The vast majority of people have several areas of expertise in addition to having broad (or generalist-level) competency in other areas. They’ve also acquired a high level of competency from their experience with working forms/processes and working for different companies/organizations.
What to do:
First step: Start the exercise by writing down «everything you’ve ever done» on the form below (or a separate document). Write down what you’re good at doing in a “competency bank” that contains every job you’ve ever had, your experience and acquired skills. While this seems like a tough job and takes awhile to get done, it’s a good way to invest in yourself and your future.
Download a larger version of this worksheet
Advice to get started: Try using your current CV as a starting point. Think about everything you’ve done and everywhere you’ve worked, going back to when you were a student and including all your jobs and other work-related experiences. Think about different areas you’ve worked in, assignments you’ve had, challenges you’ve solved, etc.
- Write down all the jobs/work tasks you’ve ever had, including short-term/temporary assignments and projects.
For example: Everyone who’s worked on a project (no matter what size) can include this experience on their CV. When you list a project, you should then go into detail and explain which goals were achieved, how areas of responsibility were divided, including who was responsible for the budget, etc.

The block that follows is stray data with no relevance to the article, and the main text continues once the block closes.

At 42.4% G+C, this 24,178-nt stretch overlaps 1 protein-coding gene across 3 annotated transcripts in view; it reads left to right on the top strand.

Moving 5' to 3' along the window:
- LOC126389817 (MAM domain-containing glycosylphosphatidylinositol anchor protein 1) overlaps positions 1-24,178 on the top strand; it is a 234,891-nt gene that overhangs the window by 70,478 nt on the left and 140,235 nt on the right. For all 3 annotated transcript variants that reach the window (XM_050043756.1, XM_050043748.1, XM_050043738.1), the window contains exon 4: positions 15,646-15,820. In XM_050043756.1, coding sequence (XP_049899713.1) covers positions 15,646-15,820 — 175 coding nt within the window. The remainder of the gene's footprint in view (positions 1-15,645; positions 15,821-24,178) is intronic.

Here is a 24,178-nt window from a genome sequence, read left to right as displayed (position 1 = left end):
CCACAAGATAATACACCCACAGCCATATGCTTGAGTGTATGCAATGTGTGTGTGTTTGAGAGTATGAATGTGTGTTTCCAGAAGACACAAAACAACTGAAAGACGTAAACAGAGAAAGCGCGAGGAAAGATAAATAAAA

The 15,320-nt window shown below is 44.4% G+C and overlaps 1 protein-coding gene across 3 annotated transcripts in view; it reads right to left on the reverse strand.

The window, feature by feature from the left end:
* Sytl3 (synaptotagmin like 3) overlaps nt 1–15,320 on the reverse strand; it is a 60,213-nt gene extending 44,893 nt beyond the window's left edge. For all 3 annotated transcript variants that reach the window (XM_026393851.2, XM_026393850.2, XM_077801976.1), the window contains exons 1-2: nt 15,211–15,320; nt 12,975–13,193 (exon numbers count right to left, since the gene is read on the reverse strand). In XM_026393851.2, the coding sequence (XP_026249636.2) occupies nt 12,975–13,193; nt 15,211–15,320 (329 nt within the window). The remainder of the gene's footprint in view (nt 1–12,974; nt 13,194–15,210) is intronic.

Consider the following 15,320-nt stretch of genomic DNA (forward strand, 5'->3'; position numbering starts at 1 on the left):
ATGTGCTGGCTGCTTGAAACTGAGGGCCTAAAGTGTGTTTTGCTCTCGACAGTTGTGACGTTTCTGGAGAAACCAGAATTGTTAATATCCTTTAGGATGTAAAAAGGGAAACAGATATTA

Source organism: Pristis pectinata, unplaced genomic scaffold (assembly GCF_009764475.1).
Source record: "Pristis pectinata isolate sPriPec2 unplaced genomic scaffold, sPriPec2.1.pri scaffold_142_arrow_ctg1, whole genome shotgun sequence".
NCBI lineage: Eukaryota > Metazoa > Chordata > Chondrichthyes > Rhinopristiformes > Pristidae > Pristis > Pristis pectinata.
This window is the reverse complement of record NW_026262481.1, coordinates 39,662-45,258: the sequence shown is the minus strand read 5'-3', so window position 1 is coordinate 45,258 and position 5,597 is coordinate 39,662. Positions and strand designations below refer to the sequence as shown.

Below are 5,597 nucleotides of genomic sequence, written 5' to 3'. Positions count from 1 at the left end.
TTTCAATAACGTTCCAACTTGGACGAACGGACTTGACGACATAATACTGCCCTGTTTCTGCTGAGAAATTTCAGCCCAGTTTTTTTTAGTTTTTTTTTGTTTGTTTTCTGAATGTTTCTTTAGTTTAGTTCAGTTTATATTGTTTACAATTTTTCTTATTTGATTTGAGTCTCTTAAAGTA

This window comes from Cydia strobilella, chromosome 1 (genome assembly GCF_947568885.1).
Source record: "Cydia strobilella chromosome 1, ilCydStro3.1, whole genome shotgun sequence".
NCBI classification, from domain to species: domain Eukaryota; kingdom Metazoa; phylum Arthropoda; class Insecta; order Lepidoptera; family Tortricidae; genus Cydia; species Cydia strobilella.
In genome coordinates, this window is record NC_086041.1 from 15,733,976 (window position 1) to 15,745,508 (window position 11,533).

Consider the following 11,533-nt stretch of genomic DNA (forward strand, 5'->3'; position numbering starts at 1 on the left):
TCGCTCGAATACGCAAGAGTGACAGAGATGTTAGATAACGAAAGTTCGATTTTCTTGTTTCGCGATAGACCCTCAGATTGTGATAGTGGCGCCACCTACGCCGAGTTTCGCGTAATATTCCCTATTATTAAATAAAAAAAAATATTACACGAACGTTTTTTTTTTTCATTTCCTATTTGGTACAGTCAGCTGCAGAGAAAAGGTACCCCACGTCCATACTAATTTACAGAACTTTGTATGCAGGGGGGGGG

- Include your education and specialization areas. You can also highlight particularly relevant subjects and/or important assignments that show your talents, skills and goal achievements.
- Include courses, volunteer positions, volunteer work and/or any achievement for which you’ve received an award.
- While hobbies and personal interests may be relevant, they must show that you’ve developed job-related skills from pursuing your personal interests.
- Success: Describe at least three successful experiences where you’ve felt a sense of accomplishment, achieved concrete goals and done something you’re proud of.
- Use concrete examples as a starting point. For instance, think about work tasks you’ve performed well.
- Keep this “competency bank” available on your phone so you can continually update it by adding new skills, projects, tasks, etc.
In order to fill out column 4 on applied skills, we recommend that you first complete Module 3 – Find your strengths.
- This exercise can give you a few light bulb moments when you suddenly realize what your strengths and skills are and can describe how they produced positive results.
- When you’ve filled out the worksheet, look for similarities from the list of areas you’ve worked with previously (preferably four to six areas).
On the worksheet, create headings and write down your actual experiences, knowledge and skills in each area.
Practice speaking out loud about your competency areas both when you’re alone and with another person.